When I stopped defending myself; our arguments really got to be less and less. Nathan would say I was very concerned about how we looked when we went out.  I finally got smart and said, “Yes, you are right.”  That’s the end of the argument.  He either honored that part of me or he didn’t– sometimes he does and sometimes he doesn’t.

The other side of that is he says, “Well, I don’t think about about how I look sometimes.”  He didn’t defend himself. So I either honor that that is the way he is or I don’t __ sometimes I do  and sometimes I don’t.

It’s not a perfect world, but the tension about our being perfect and honoring the other’s wishes perfectly is gone. We are who we are.  We do our best and laugh about the rest.

 

A Split Second to Relationship Success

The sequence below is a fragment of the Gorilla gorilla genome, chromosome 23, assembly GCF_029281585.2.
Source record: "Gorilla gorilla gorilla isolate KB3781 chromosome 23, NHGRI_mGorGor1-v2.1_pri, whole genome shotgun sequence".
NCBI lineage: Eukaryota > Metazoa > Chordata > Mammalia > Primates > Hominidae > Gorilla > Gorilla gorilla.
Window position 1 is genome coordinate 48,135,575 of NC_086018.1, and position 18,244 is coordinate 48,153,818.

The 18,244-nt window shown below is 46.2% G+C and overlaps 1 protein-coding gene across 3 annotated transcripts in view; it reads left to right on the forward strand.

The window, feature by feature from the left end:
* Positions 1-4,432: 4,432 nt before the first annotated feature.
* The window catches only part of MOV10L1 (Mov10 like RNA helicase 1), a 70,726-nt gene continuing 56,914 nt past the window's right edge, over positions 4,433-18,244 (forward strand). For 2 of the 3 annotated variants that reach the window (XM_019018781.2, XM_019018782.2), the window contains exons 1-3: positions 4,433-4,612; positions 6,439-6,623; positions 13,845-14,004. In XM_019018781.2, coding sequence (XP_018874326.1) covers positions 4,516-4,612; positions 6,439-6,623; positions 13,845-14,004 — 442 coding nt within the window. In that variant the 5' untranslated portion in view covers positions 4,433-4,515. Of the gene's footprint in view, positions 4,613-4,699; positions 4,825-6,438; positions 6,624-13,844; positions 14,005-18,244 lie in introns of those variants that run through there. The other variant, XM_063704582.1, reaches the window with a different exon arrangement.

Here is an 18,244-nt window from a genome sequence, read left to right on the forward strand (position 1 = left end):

Did you ever notice that there is a split second before you respond to request or question —- from anyone, but I’m talking about being an imperfect spouse.

This is when I notice this split second:
1. When Nathan comes into my office and I’m deep in something — writing mostly.
2. When he comes into my office while I’m on the phone and sits down to wait to get my
attention,   interrupting my privacy— though there’s really nothing “private”.
3. Or he justs asks a question or makes a simple request.

There’s that moment when I decide whether to be annoyed or not. That sounds so rediculous and mean, but it’s true.  Earlier on, I most often decided to be annoyed. 

It’s so easy to be annoyed; men usually haven’t mastered the nuances of social behavior. At that time, I thought it was just my husband.  Since then, I have learned that that’s how men are. We women are so good at this, that it is easy to be superior and smug.

Me, nasty, who would believe it today.  And really I’ve never been nasty to anyone else, Well, of course, I’ve been angry at someone else.  it’s happened, but I’m pretty patient as long as I’m not worried about somethng.  However,somewhere I got the idea that my partner was supposed to weather my many moods.